Am so glad computer said yes to this one though. Let’s tell you how it turned out. Well, on the way the young person was very grumpy and said he was going to be bored going off on a trip with two adults on his own. But he really got into it. When he got to the caravan he unpacked his own bag and then managed to win something in the amusement park. He was so excited and just loved being by the sea. He’d never been before. Jerry explained how they drew on the Resilience Framework and highlighted his achievements and he felt very proud. The young man also got into teaching Jerry and Charlotte to play football better than they did already. And he taught them how to make scrambled egg. He had such a lot of talent and was great at helping others to improve their skills. Working this way round, with him teaching Jerry and Charlotte, really improved his self-esteem and Jerry said they could see that he was beginning to feel that he had talents.

Jerry carried on with the story, explaining how the young man ended up being set up with a football programme that would keep him busy every day after school and even on Saturday mornings.  Keeping him safe was a motivator for this. Everyone was worried that he would lapse and end up getting into drugs or gang crime. Jerry took him to the football for a week and a half, and then he carried on going himself. Lots more work has been built on this. From hearing this story, it really reminds me of all the original aspirations we expressed in the book I wrote with colleagues in 2007 on Resilient Therapy. Some of it is totally obvious, but so hard to actually achieve. We took this theme up at the Forum, having a discussion about how people had to work differently to make positive things happen.

Steph explained how they have brought the Resilience Framework alive. They all use the language from it in their everyday practice. I could really see that – Jerry was peppering his story with elements of the Framework. It seemed to have really got inside him, and inside Charlotte.

And they use the Framework to support each other too. It’s not just for the kids. Jerry told Steph to put on her rose-tinted glasses just the other week when she was glum because one of their children’s lives took a bit of a nose dive.

What I took away from their talk is just how much energy they put into what we call ‘managing the effective detail’ of making resilient moves with and for their children. They have so much commitment to those children. Sorry to sound so gushing, but I just love them all.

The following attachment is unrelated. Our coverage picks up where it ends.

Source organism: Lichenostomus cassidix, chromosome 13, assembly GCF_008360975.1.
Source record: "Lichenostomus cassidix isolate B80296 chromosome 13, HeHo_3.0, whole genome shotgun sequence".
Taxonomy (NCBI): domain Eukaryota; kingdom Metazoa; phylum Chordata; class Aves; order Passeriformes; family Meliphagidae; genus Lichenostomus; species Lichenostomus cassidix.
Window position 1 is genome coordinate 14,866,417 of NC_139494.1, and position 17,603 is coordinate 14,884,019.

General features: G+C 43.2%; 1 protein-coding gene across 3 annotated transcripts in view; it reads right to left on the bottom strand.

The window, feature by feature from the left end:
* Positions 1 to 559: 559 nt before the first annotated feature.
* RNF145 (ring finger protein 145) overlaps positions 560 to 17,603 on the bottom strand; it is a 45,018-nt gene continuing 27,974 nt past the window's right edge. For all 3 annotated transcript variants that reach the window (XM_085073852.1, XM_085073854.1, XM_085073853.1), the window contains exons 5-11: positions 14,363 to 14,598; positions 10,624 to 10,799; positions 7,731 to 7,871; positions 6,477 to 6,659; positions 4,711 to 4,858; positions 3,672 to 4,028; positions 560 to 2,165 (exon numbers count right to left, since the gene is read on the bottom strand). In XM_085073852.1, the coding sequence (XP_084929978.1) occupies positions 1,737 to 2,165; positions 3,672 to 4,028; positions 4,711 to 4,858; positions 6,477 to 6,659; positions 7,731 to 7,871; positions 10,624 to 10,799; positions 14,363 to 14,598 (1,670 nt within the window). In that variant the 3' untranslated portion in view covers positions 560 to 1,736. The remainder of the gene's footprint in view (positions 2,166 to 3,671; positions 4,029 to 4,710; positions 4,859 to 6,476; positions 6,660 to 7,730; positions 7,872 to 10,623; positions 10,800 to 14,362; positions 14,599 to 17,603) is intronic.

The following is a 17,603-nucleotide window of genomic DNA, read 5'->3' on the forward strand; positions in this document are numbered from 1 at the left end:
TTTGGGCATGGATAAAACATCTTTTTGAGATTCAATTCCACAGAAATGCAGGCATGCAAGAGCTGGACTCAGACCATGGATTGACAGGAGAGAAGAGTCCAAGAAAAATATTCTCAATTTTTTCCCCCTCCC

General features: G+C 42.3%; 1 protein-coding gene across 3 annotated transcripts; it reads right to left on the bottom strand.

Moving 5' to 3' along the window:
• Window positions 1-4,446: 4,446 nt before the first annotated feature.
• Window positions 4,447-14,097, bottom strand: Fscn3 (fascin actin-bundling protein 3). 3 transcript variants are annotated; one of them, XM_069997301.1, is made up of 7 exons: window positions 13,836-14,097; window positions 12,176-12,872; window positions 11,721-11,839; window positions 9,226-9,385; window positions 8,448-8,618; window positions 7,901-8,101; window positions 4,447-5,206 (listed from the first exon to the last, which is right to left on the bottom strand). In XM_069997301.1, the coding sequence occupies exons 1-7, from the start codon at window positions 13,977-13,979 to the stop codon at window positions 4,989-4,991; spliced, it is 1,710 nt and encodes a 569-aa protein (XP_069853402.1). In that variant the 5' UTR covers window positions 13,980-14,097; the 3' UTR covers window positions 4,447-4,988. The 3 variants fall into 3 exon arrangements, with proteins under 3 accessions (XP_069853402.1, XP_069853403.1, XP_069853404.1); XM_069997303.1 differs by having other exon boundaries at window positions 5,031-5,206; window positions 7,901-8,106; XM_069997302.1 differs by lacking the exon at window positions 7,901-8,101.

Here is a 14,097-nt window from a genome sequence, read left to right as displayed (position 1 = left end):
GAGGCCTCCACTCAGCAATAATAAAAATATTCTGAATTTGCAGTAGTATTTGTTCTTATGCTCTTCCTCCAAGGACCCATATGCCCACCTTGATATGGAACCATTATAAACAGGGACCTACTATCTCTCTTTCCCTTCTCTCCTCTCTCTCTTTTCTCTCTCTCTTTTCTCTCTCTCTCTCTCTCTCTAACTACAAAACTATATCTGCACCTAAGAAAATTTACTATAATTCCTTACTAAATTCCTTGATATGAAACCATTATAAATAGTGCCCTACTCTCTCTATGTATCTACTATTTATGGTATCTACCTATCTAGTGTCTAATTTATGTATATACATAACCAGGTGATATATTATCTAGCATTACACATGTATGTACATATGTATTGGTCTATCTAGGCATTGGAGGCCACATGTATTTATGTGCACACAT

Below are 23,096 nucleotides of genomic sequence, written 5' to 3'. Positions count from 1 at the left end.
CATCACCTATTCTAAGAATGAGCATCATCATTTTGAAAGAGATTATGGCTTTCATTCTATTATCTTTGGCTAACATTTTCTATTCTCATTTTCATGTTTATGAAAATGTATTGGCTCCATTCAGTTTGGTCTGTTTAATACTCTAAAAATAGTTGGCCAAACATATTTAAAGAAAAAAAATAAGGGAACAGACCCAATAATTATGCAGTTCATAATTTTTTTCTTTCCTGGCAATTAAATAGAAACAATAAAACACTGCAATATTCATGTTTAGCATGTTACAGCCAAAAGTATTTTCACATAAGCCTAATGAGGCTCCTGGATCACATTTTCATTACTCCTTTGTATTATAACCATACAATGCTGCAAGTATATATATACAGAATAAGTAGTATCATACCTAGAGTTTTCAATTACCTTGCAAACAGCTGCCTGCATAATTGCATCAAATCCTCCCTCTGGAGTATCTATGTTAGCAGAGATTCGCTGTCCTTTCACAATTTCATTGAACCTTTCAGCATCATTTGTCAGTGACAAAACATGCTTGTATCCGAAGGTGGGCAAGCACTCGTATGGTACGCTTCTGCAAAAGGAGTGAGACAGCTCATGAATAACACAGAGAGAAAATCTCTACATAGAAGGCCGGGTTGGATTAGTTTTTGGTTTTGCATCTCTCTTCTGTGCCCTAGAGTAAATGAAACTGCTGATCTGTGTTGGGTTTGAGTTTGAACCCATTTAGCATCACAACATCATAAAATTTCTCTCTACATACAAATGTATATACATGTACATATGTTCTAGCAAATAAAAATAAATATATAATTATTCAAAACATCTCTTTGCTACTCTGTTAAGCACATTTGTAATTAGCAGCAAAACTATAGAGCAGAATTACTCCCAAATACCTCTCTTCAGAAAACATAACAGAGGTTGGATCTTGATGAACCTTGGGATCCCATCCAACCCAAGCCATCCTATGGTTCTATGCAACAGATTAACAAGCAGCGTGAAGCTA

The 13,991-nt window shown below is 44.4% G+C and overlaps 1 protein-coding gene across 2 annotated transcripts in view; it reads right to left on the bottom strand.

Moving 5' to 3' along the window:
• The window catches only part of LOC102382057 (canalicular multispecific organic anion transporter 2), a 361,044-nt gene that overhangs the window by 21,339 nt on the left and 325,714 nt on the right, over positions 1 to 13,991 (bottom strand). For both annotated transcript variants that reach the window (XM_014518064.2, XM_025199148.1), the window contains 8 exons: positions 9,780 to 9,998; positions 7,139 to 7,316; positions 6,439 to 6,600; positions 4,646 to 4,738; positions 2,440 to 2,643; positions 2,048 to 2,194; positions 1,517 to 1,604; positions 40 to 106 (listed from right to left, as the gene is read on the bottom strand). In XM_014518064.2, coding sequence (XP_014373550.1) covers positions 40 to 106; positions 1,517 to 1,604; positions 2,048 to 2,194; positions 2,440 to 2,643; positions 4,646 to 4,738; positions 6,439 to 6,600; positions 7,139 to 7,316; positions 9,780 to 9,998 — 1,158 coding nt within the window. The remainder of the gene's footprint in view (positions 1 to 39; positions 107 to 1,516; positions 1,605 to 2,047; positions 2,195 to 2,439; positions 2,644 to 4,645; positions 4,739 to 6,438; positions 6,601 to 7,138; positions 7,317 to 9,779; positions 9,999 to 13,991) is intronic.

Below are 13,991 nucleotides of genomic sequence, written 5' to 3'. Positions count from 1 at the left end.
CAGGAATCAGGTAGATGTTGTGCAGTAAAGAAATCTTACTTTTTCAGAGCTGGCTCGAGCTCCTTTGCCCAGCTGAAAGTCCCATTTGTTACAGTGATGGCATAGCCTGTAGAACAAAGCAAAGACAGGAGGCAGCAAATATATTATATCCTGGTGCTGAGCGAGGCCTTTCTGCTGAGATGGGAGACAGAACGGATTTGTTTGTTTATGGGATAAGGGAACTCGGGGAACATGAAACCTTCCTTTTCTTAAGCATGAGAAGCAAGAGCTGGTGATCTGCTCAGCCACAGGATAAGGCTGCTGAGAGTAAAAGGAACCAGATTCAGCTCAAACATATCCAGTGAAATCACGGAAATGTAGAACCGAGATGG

Robin, a Prof who came to the Forum from over the road at Sussex Uni, asked them the question I would have asked – if I wasn’t practising keeping my gob shut. ‘How does all this work in a large secondary school?’ Sorry but I chipped in then. I wanted to tell people about the Academic Resilience Approach (ARA). This is something that I co-designed with Lisa Williams, someone who really understands schools systems. We drew in expertise from school staff and students around the country, including Eleanor Smith. Our first port of call was the Resilience Framework. We made a set of resources that any school could use. They are free to download so if you are interested please take a look. The ARA is being used in lots of different schools, so if you end up using it do let us know how you get on. We’d love to know.

Steph’s school features on the ARA website, so if you’ve been inspired by what they are doing you can find out more about it by watching the film:

And look out for Steph’s PhD thesis too. It’s going to be a cracking read. The thesis explains in great detail the difference they’ve made in their school through using the Resilience Framework as the basis for a whole school approach. Can’t wait for it to be finished.

In closing the session, Anne Rathbone, who was chairing the afternoon, said that this Resilience Forum had been one of her favourites. It was truly wonderful to hear about the dedication of Eleanor Smith and all that they’ve achieved. So grateful that they’ve come down from London for a trip to the seaside to give us such a wonderful talk. Next time we’d love it if they brought the kids.  And I have just the Forum in mind for that. Watch this space.